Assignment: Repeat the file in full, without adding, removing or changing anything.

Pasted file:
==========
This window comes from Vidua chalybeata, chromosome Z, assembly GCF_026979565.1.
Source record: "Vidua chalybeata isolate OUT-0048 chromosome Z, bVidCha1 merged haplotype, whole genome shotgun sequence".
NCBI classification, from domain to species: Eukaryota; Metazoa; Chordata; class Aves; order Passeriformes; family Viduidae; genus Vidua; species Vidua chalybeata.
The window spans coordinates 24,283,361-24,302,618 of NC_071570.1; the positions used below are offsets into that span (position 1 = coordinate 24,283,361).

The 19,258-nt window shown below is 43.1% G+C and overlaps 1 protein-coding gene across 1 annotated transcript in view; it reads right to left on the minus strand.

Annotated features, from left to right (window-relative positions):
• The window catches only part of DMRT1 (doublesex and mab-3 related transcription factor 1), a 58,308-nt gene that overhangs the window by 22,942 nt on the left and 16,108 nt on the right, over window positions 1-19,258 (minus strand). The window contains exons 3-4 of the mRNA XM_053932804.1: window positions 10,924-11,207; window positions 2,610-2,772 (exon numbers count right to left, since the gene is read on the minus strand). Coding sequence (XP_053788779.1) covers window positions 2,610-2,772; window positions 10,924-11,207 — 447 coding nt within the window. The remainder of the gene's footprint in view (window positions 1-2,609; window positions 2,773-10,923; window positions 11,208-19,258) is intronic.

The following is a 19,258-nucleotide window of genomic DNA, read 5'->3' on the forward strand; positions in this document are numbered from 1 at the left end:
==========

This window comes from Vidua chalybeata, chromosome Z, assembly GCF_026979565.1.
Source record: "Vidua chalybeata isolate OUT-0048 chromosome Z, bVidCha1 merged haplotype, whole genome shotgun sequence".
NCBI classification, from domain to species: Eukaryota; Metazoa; Chordata; class Aves; order Passeriformes; family Viduidae; genus Vidua; species Vidua chalybeata.
The window spans coordinates 24,283,361-24,302,618 of NC_071570.1; the positions used below are offsets into that span (position 1 = coordinate 24,283,361).

The 19,258-nt window shown below is 43.1% G+C and overlaps 1 protein-coding gene across 1 annotated transcript in view; it reads right to left on the minus strand.

Annotated features, from left to right (window-relative positions):
• The window catches only part of DMRT1 (doublesex and mab-3 related transcription factor 1), a 58,308-nt gene that overhangs the window by 22,942 nt on the left and 16,108 nt on the right, over window positions 1-19,258 (minus strand). The window contains exons 3-4 of the mRNA XM_053932804.1: window positions 10,924-11,207; window positions 2,610-2,772 (exon numbers count right to left, since the gene is read on the minus strand). Coding sequence (XP_053788779.1) covers window positions 2,610-2,772; window positions 10,924-11,207 — 447 coding nt within the window. The remainder of the gene's footprint in view (window positions 1-2,609; window positions 2,773-10,923; window positions 11,208-19,258) is intronic.

The following is a 19,258-nucleotide window of genomic DNA, read 5'->3' on the forward strand; positions in this document are numbered from 1 at the left end: